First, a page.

Yasukuni in spotlight as Aug. 15 nears

Low-profile Fukuda not expected to visit contentious Shinto shrine as he tries to keep relations with Asia positive


Aug. 15 marks the 63rd anniversary of the end of World War II. For the people of Japan, including relatives of the war dead, it is a day of remembrance and of peace.

And every year on this day, the spotlight shines on Yasukuni Shrine in Tokyo — especially on whether the prime minister and Cabinet ministers will pay a visit to pray for those enshrined there.

Following are some questions and answers regarding the Chiyoda Ward landmark and its political nature:

When was Yasukuni Shrine built?

The shrine dates to the Meiji Restoration. At that time, Japan had been going through dramatic political and social upheaval that culminated in the Boshin War in 1868.

The civil war was fought between the Tokugawa shogunate that had ruled Japan for more than 260 years and the Satsuma-Choshu alliance that sought to restore Imperial rule.

It ended in victory for the Imperial forces in 1869. To honor the memory of those who died fighting for the Imperial forces, Emperor Meiji (1868-1912) ordered the establishment of a shrine in Tokyo’s Kudan district. Initially called Shokonsha, the shrine was renamed Yasukuni in 1879.

What does Yasukuni Shrine mean?

The name represents Emperor Meiji’s “wishes for preserving peace for the nation.” The spirits of the war dead are enshrined and “worshipped as venerable divinities of Yasukuni,” according to the shrine.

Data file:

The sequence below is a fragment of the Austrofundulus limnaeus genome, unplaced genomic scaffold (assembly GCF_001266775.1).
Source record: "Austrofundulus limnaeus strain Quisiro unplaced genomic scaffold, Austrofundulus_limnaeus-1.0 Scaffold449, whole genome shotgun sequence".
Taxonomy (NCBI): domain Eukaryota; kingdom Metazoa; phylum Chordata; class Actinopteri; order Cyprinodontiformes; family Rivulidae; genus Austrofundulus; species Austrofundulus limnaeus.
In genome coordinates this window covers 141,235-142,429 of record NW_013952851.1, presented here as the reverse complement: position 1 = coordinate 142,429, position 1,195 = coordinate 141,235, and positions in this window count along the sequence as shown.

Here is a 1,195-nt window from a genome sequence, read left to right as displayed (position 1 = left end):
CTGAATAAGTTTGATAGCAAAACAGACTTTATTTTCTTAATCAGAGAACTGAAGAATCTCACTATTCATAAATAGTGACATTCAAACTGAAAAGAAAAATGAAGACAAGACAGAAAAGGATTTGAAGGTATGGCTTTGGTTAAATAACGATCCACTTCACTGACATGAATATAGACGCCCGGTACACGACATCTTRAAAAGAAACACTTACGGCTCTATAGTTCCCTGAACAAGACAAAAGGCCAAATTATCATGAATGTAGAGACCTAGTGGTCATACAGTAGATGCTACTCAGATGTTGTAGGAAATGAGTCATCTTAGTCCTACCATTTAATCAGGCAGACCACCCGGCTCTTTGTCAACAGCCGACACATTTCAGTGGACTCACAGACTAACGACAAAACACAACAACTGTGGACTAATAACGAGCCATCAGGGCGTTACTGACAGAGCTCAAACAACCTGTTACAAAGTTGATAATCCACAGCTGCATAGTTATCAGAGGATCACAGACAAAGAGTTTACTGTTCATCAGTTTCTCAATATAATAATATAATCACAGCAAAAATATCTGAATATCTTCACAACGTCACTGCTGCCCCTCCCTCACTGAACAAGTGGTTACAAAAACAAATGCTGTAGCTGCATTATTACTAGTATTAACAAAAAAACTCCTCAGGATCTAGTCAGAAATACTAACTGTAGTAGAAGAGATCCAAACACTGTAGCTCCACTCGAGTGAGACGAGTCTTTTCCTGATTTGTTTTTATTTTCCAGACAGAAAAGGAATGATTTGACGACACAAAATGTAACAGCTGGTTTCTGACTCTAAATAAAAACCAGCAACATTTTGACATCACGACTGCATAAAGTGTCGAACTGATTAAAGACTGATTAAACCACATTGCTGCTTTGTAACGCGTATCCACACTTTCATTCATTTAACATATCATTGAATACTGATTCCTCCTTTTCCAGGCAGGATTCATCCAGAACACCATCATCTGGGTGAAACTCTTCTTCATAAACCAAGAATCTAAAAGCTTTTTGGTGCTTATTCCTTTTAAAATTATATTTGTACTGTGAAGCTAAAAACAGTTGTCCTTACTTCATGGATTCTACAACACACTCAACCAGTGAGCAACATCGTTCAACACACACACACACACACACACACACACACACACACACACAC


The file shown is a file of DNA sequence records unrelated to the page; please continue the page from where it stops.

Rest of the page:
Who manages it?

Until the end of World War II, Yasukuni was a state-sponsored religious institution, run by the Ministry of War and the Ministry of the Navy. After Japan’s defeat in 1945, the General Headquarters of the Allied Occupation Forces ordered a ban on state Shinto.

By law, Yasukuni Shrine today is an independent religious corporation under the jurisdiction of the Tokyo Metropolitan Government.

Who is enshrined at Yasukuni?

There are currently about 2.47 million people enshrined there, all of whom “sacrificed their lives to the public duty of protecting their motherland,” the shrine’s Web site says. Historical figures in the closing days of the Edo Period, including Sakamoto Ryoma and Yoshida Shoin, are among those honored.

Most of those enshrined are soldiers who died in wars, including the Sino-Japanese War, the Russo-Japanese War, and World Wars I and II. Civilians, including women who took part in relief operations on battlefields, are also honored.

Much of the political and diplomatic controversy, however, centers on the 1978 enshrinement of the 14 wartime leaders convicted as Class-A war criminals after World War II, including Prime Minister Gen. Hideki Tojo.